Here is a terrific opportunity to read brilliant business articles that, until now, were only available to those who subscribe to strategy+business magazine, published by Booz & Company.
Here are summaries of five of the 50 “classics” that are available. To check out summaries of all of them, please click here.
If you wish to read any/some/all of the articles, you need to register by clicking here. This will also enable you to check out other resources at no cost.
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To celebrate a decade and a half of publication, we asked the s+b editors to look back and choose the articles that have had the greatest impact.
by Art Kleiner
Since its inception, strategy+business has focused on the value of management thinking and practice. This week, we celebrate the magazine’s 15th anniversary by looking back at the wisdom we have published in our pages. Much of it is still worth reading now.
When strategy+business was founded in 1995 by former Harvard Business Review editor Joel Kurtzman and a group of farsighted partners at Booz & Company (then part of Booz Allen Hamilton), the dot-com era was just beginning, and the shape of the world economy was very different than it is today. Amazon had just been launched and Google did not yet exist; neither China nor India was seen as a global economic force. The United States, the magazine’s central focus at the time, was at a peak of prosperity, with rising equity prices, a sound federal budget heading toward surplus, and strong business confidence. How could anything published in those years matter to anyone in 2010?
Yet despite all the turbulence since then, there has been a slow but steady increase in knowledge involving economic value and organizational capability. Our magazine — through the editorships of Kurtzman (1995–2000), Randall Rothenberg (2000–2005), and me (since 2005) — has been at the forefront of developing and publishing that knowledge. Indeed, our primary editorial mission has been to help readers find the most profound and most pragmatic forms of management insight, and put it to use.
We polled the editors-in-chief, past and present (the three noted above), plus former editors Amy Bernstein, Lawrence Fisher, Ann Graham, and Larry Yu, to identify the articles in our first 60 quarterly print issues that are management classics. The articles most favored by the editors follow in chronological order. To help narrow what could have become a long list, I imposed one limit: no more than one article per single author, two per coauthor. In my view, all these pieces have stood the test of time. They are as relevant to management today as they were when they were first published.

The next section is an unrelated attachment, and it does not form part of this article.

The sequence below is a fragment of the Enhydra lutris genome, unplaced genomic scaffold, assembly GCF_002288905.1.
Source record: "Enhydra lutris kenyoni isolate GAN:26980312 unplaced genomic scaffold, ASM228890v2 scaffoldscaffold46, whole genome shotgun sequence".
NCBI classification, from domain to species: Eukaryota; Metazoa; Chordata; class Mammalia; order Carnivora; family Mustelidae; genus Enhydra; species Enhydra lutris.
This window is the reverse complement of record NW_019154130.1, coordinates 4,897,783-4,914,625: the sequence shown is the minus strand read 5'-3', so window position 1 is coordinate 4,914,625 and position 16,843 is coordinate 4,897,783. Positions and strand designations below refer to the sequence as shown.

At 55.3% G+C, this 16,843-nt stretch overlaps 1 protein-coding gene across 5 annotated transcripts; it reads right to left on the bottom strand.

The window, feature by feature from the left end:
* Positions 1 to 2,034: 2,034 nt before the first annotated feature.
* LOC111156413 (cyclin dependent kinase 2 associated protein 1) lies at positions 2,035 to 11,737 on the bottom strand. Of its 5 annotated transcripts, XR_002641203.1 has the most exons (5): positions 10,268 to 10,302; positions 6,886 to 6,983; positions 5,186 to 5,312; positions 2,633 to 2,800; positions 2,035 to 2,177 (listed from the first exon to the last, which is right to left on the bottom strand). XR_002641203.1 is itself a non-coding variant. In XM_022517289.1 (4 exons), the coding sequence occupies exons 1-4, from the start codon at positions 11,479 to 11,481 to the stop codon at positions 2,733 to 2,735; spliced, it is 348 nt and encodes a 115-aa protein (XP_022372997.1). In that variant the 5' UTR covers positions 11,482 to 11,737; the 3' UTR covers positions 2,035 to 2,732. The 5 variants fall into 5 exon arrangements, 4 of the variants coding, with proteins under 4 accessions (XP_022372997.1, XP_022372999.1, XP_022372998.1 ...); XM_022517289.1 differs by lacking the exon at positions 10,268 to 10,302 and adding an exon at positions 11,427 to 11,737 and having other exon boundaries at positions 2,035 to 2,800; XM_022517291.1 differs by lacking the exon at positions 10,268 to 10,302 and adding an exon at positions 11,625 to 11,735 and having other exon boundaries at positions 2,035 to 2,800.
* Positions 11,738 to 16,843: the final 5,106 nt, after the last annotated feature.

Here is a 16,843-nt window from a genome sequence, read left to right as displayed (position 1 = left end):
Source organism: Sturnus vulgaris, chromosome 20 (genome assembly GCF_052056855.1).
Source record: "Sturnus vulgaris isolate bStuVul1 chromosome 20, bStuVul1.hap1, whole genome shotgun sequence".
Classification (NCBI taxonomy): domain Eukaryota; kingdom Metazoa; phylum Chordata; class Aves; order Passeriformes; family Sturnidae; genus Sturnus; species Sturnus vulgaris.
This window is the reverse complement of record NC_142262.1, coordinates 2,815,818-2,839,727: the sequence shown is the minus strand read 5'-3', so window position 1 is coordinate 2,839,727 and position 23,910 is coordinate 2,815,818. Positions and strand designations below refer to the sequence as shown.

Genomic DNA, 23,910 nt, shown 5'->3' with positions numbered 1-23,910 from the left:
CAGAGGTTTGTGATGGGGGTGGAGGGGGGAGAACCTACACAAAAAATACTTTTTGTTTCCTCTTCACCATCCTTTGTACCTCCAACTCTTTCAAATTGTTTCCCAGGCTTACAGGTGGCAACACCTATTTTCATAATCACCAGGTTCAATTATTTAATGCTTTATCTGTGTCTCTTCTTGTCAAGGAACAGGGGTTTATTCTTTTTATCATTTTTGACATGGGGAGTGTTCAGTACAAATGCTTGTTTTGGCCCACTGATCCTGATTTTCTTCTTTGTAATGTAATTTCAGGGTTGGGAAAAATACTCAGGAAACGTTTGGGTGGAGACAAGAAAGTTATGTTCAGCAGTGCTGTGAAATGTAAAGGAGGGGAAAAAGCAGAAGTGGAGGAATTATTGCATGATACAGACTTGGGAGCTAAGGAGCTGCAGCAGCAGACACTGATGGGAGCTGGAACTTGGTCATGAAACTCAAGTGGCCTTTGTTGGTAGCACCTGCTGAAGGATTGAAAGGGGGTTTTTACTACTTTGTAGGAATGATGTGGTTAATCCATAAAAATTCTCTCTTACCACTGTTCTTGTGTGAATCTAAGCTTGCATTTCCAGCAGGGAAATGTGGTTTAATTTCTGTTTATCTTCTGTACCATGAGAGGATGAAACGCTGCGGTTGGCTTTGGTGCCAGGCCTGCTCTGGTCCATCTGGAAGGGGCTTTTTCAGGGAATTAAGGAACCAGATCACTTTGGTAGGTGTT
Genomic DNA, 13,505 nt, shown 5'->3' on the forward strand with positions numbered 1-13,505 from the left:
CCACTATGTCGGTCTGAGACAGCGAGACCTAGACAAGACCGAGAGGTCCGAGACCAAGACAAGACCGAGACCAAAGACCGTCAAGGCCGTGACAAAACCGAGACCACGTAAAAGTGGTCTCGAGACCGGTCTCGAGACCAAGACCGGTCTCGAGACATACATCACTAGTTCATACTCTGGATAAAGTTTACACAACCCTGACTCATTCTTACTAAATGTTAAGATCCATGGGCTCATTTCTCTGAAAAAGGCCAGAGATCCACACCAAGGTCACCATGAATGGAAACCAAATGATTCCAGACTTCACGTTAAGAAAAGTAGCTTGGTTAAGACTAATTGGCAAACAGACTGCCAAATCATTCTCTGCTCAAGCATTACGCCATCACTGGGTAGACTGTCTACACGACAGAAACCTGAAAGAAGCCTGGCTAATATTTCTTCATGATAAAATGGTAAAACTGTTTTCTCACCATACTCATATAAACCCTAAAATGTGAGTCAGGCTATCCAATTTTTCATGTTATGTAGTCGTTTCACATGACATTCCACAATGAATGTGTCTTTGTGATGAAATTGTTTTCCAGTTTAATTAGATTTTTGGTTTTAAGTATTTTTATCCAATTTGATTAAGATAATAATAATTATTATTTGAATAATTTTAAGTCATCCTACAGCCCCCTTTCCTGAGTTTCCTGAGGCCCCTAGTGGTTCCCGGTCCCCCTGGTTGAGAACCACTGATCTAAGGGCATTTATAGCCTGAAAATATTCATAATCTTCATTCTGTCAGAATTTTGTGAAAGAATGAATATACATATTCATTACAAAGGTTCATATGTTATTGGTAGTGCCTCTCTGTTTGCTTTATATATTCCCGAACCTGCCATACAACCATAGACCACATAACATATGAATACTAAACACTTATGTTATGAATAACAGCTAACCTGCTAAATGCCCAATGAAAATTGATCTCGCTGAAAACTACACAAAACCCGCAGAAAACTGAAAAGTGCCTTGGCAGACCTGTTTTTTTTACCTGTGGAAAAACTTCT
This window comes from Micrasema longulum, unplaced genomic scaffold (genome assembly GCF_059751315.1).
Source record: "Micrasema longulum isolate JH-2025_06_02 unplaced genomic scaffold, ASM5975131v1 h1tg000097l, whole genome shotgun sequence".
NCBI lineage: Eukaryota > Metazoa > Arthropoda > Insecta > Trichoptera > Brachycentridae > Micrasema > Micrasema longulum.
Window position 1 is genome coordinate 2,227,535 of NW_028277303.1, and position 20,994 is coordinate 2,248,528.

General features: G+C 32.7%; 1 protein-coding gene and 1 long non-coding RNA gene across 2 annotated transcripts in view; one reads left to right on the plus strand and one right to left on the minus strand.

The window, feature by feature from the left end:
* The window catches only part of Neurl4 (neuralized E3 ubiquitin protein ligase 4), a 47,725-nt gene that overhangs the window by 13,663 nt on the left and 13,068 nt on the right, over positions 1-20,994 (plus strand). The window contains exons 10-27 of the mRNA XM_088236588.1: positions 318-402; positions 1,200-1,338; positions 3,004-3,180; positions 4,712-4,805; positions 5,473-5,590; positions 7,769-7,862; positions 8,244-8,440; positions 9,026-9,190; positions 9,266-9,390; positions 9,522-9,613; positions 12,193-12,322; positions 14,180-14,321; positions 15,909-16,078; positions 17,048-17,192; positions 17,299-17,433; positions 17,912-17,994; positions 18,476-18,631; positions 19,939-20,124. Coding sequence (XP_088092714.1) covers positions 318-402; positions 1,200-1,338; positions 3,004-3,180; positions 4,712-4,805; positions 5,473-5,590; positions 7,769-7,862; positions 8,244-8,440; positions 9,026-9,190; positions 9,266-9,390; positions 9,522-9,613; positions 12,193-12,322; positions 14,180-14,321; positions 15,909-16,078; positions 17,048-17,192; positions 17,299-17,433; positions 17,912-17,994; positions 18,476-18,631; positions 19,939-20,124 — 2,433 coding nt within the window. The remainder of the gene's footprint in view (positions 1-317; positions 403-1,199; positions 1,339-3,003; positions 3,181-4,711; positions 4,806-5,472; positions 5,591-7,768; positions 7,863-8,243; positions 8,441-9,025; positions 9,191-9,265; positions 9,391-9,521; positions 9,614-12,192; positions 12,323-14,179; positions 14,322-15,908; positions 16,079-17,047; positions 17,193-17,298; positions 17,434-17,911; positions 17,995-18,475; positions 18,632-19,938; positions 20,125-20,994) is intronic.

1. Why CEOs Succeed (and Why They Fail): Hunters and Gatherers in the Corporate Life – Edward F. Tuck and Timothy Earle, Fourth Quarter 1996 An innovative venture capitalist and a prominent anthropologist explained why modern CEOs and boards play out the same roles that the chiefs and elders of prehistoric tribes established thousands of years ago.
2. Finding the Knowledge Needle in the Technology Haystack – David Berreby, Fourth Quarter 1996 Written when knowledge management was in its infancy, this article laid out some basic principles for finding patterns, trends, and relationships hiding in the stream of data generated by operations.
3. How to Manage Creative People: The Case of Industrial Light and Magic – Lawrence M. Fisher, Second Quarter 1997 The special effects shop that George Lucas founded built its success on good relationships, explained this frequent contributor. (Larry Fisher’s many other brilliant articles for s+b over the years included Creative Mind profiles of Jay Forrester, Ricardo Semler, and Fernando Flores.)
4. 10X Value: The Engine Powering Long-term Shareholder Returns – Charles E. Lucier, Leslie H. Moeller, and Raymond Held, Third Quarter 1997 A fascinating study of 30-year growth patterns of 1,300 publicly traded companies in the U.S. showed that it was possible to raise a company’s value 10-fold, by fostering the right kind of innovation.
5. How Harley Davidson Revs Its Brand – Glenn Rifkin, Fourth Quarter 1997 This piece profiled how the iconic motorcycle manufacturer, a pathfinder of nontraditional routes to marketing excellence, had built a community of enthusiasts around its product.
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Art Kleiner is the editor-in-chief of strategy+business, the award-winning quarterly management magazine published by Booz & Company. He is a writer, lecturer and commentator, with a background in business management, interactive media, corporate environmentalism, education, scenario planning, and organizational learning. As the editorial director of the best-selling Fifth Discipline Fieldbook series with Peter Senge, he was a co-author of Schools That Learn: A Fifth Discipline Fieldbook for Educators, Parents, and Everyone Who Cares About Education with Senge, Nelda H. Cambron McCabe, and Timothy Lucas and The Dance of Change: The Challenges to Sustaining Momentum in Learning Organizations with Senge, Charlotte Roberts, and George Roth.
Kleiner is a graduate of the University of California at Berkeley’s Graduate School of Journalism (1986), and a faculty member at New York University’s Interactive Telecommunications Program, where he has taught scenario planning, writing for new media, and other courses for several years. His published books also include The Age of Heretics: A History of the Radical Thinkers Who Reinvented Corporate Management (Second Edition in 2008) and, previously, Who Really Matters: The Core Group Theory of Power, Privilege, and Success.